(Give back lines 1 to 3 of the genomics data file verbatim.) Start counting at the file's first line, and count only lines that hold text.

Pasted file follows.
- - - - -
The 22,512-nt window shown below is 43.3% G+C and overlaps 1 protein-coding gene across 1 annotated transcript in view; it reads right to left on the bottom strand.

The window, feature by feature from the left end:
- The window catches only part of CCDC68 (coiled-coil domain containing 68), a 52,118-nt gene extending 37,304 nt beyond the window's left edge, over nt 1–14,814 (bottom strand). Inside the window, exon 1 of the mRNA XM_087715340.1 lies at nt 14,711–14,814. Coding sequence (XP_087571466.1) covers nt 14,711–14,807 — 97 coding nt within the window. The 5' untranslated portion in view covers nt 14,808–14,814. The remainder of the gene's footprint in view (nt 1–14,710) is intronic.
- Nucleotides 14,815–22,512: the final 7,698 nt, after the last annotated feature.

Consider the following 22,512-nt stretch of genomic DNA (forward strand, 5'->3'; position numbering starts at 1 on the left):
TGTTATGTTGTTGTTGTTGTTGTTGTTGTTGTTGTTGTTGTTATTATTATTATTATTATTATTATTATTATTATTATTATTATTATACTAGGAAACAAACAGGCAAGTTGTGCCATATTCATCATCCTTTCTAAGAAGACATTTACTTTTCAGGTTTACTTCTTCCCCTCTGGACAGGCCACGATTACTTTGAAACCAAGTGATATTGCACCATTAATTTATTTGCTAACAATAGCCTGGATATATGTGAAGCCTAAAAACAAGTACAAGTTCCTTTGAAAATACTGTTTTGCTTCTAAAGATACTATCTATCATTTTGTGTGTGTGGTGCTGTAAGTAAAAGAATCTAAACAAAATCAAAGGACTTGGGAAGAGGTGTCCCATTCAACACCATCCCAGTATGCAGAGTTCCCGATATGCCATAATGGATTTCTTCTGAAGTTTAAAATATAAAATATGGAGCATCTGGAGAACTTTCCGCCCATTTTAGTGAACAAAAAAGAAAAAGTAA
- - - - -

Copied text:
The 22,512-nt window shown below is 43.3% G+C and overlaps 1 protein-coding gene across 1 annotated transcript in view; it reads right to left on the bottom strand.

The window, feature by feature from the left end:
- The window catches only part of CCDC68 (coiled-coil domain containing 68), a 52,118-nt gene extending 37,304 nt beyond the window's left edge, over nt 1–14,814 (bottom strand). Inside the window, exon 1 of the mRNA XM_087715340.1 lies at nt 14,711–14,814. Coding sequence (XP_087571466.1) covers nt 14,711–14,807 — 97 coding nt within the window. The 5' untranslated portion in view covers nt 14,808–14,814. The remainder of the gene's footprint in view (nt 1–14,710) is intronic.